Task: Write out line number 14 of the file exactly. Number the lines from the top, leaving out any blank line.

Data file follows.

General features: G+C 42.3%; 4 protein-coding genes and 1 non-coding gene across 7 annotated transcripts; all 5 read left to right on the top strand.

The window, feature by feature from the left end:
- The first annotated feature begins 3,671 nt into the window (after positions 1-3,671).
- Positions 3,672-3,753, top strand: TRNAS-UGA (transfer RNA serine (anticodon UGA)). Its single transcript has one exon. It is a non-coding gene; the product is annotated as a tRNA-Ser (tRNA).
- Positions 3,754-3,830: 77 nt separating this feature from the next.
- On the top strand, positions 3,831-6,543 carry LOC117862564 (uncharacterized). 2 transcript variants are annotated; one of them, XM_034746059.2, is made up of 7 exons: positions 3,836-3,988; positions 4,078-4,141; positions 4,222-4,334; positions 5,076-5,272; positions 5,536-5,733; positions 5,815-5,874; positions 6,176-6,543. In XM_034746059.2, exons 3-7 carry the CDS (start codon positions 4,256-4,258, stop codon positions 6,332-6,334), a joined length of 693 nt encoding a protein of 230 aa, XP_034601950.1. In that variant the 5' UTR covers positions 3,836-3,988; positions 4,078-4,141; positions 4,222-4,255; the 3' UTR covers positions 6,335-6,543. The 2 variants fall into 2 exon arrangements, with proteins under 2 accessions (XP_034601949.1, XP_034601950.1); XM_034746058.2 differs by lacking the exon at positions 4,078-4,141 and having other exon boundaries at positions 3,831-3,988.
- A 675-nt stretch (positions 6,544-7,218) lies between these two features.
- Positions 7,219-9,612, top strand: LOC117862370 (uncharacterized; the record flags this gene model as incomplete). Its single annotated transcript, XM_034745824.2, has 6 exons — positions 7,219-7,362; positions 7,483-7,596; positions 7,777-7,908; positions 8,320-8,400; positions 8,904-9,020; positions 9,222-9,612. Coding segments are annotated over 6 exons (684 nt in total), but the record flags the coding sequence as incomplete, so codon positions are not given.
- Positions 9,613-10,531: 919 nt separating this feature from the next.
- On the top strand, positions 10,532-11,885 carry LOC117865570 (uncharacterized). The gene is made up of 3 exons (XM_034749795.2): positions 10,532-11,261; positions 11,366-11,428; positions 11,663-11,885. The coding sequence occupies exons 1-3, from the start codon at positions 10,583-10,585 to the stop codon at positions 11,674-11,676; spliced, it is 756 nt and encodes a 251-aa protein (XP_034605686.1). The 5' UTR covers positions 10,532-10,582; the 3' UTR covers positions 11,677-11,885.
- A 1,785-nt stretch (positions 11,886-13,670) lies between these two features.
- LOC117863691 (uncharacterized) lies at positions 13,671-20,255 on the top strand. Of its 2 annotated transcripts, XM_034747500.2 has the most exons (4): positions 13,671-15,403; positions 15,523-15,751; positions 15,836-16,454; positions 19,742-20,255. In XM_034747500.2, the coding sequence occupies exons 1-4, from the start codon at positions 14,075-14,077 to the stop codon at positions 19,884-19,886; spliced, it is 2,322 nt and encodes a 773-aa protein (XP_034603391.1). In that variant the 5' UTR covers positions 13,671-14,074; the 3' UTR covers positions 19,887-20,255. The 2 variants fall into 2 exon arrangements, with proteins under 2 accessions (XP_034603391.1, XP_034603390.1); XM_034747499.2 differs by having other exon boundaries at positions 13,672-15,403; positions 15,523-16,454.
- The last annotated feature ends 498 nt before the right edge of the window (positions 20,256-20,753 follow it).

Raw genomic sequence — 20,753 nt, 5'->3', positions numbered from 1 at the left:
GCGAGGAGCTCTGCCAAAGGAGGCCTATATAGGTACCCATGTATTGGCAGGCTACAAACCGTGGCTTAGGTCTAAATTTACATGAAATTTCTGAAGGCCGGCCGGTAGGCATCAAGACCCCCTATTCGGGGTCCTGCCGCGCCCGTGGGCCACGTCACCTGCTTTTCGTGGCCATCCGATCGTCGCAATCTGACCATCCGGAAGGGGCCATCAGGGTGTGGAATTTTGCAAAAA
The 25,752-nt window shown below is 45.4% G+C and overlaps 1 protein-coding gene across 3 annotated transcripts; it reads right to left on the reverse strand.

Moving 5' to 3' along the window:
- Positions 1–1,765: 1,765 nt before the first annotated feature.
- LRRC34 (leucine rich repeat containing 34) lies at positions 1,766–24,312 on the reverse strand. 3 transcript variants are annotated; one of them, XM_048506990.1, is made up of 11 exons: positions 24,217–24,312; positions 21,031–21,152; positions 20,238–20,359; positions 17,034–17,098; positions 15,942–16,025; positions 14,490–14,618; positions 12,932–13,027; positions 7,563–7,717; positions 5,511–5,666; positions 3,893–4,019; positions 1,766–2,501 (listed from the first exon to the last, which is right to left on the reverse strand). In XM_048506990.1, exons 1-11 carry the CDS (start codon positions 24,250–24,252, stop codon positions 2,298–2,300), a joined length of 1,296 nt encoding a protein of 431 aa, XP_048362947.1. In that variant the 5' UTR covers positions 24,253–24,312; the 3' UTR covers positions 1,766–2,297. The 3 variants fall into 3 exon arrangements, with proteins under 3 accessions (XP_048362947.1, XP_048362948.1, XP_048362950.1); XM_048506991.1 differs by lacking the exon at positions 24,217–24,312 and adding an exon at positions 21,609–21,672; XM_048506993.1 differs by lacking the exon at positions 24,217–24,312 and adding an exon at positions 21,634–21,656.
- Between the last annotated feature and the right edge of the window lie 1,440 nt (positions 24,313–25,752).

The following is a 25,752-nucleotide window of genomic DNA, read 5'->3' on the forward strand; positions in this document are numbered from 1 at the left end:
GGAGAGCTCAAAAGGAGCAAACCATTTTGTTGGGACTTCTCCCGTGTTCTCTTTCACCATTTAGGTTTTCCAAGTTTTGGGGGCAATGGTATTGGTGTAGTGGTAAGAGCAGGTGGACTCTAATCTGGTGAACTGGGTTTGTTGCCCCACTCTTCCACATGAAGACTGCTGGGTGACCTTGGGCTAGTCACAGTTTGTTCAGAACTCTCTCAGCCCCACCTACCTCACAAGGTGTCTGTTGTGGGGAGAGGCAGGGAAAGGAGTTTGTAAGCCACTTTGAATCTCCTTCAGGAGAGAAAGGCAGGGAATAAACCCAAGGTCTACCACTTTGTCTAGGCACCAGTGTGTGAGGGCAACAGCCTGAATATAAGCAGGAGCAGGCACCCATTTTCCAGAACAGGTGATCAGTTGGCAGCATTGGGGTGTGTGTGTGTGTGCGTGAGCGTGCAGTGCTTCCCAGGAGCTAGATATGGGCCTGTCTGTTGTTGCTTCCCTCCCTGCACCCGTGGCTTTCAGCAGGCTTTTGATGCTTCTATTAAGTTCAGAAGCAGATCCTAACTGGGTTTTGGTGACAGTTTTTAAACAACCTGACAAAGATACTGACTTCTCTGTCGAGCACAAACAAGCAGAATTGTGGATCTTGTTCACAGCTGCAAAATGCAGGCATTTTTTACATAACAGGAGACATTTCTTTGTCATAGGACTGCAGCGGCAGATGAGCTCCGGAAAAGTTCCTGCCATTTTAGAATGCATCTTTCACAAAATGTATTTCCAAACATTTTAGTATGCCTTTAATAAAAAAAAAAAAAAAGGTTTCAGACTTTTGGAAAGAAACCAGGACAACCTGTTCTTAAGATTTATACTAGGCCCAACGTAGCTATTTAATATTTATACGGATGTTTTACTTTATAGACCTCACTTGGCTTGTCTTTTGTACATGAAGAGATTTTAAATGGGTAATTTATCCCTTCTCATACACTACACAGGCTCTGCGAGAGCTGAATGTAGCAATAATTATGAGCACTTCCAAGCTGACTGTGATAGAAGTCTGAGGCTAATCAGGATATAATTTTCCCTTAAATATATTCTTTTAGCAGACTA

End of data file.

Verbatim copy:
Raw genomic sequence — 20,753 nt, 5'->3', positions numbered from 1 at the left: